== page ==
UK Legal Rulings: Sex Trafficking Victims and Sex Workers
Prostitution made the British headlines twice this week, once when record damages in conjunction with trafficking were awarded, and once when sex workers successfully managed to block the closing of a Soho brothel.
Four Moldovan women were awarded more than 600,000 by the High Court in London on the basis of testimony and other evidence detailing that the women had been lured to the UK with the promise of employment as dancers. Yet, as the Independent reports, upon arrival, the women were kept in slave-like conditions, being forced to work up to twenty hours a day as prostitutes.
In a sharply contrasting case, the Guardian reports that a “large number” of sex workers from countries including Kosovo, Albania and Romania appeared in the Horseferry Road magistrates court in an attempt to block the closure of the Soho brothel where they worked. The women stressed in court that the closure would result in their being forced to work on the streets, thus increasing the chances they would be charged with antisocial behavior. The women were supported in their claims by both the maids who serviced the Soho brothel, and the rector of a local church.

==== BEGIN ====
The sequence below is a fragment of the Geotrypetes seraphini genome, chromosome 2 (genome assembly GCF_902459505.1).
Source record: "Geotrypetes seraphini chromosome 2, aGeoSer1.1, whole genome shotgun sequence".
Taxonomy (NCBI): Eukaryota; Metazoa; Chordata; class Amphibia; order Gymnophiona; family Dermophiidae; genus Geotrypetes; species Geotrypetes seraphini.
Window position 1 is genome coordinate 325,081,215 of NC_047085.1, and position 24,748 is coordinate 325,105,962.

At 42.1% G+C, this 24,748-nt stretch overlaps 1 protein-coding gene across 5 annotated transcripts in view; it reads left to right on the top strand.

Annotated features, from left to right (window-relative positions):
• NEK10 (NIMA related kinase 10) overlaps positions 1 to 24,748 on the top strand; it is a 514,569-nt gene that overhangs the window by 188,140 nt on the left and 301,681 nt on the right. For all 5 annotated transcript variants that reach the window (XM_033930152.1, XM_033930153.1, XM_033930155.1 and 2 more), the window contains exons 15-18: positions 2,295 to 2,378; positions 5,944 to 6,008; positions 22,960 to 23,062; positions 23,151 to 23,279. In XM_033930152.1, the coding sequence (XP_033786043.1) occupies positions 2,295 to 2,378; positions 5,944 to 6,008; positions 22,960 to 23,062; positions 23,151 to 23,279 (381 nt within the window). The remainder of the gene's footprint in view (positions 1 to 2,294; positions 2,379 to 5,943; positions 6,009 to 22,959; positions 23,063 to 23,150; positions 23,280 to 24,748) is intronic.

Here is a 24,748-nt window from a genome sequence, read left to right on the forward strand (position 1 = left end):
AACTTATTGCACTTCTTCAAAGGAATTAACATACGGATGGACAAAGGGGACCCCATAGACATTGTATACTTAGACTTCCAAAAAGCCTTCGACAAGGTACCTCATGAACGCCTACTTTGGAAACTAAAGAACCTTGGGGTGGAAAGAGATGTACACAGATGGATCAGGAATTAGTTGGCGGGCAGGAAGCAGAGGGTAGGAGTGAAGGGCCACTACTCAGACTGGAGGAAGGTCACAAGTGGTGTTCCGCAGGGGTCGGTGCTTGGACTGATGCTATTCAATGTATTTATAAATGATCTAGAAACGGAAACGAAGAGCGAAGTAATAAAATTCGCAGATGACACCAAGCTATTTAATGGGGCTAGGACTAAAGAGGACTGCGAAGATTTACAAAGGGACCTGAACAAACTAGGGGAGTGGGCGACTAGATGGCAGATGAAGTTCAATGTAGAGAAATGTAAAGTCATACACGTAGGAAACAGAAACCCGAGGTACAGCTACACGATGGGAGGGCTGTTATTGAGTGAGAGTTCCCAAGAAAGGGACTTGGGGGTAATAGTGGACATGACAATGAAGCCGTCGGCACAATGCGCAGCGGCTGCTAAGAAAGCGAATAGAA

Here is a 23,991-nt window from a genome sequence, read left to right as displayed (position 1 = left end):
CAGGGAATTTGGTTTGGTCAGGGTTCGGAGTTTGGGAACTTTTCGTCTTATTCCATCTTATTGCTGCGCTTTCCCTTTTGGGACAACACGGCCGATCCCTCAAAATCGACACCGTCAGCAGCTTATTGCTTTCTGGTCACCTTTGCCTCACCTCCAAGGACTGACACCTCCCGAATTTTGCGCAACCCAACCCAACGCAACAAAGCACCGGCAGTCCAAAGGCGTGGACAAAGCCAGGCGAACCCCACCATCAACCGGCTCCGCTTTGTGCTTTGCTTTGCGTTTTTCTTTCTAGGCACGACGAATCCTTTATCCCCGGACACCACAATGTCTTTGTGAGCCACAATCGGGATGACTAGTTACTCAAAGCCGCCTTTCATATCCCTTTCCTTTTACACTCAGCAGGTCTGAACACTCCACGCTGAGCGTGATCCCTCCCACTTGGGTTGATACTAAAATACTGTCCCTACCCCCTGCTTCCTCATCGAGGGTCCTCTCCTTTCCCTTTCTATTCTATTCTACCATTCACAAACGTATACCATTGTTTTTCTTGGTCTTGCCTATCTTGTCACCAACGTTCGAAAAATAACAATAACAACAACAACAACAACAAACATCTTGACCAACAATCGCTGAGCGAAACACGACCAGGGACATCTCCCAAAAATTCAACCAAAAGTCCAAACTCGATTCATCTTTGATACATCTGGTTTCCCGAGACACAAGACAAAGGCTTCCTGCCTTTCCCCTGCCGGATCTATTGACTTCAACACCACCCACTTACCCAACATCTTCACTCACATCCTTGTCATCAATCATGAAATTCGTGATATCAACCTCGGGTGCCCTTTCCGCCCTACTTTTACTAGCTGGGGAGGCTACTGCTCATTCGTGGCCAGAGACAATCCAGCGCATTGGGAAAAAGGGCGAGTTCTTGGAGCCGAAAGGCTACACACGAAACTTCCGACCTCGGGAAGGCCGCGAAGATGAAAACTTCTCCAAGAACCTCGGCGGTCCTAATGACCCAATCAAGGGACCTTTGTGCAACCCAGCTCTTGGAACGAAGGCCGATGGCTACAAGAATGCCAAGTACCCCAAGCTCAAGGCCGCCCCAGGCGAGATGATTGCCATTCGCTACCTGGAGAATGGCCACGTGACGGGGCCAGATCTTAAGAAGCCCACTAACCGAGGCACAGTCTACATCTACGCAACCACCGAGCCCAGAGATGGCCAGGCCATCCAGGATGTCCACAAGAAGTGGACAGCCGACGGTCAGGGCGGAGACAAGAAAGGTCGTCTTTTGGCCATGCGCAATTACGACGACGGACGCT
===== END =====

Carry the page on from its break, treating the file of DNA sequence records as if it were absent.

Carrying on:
That these cases were decided in the same week merely underscores the complex reality associated with the sale of sexual services. On the one hand, the first instance confirms the assumptions held by many in destination countries about foreign women in the sex industry. As Nieuwenuys and Pécoud argue in American Behavioral Scientist, a central component of national and international informational campaigns intended to stop trafficking is the portrayal of foreign women in the sex industry as “naive and defenseless victims of cruel male traffickers; being ignorant, they are unaware of what awaits them and therefore vulnerable.” The experience of the four Moldovan women reads, letter for letter, as a horrific example of this causal story. But the second case, that of foreign sex workers going through legal channels to keep a brothel opened, is sharply at odds with tales of victimization and instead suggests instances where actors make strategic use of the available institutions in order to minimize the degree to which they will be exposed to conditions perceived as negative. Taken as such, the efforts by Eastern European women in Soho to re-open the brothel at which they worked can be used as evidence by those seeking to argue that not all foreign sex workers are passive victims, but that some, indeed, possess agency.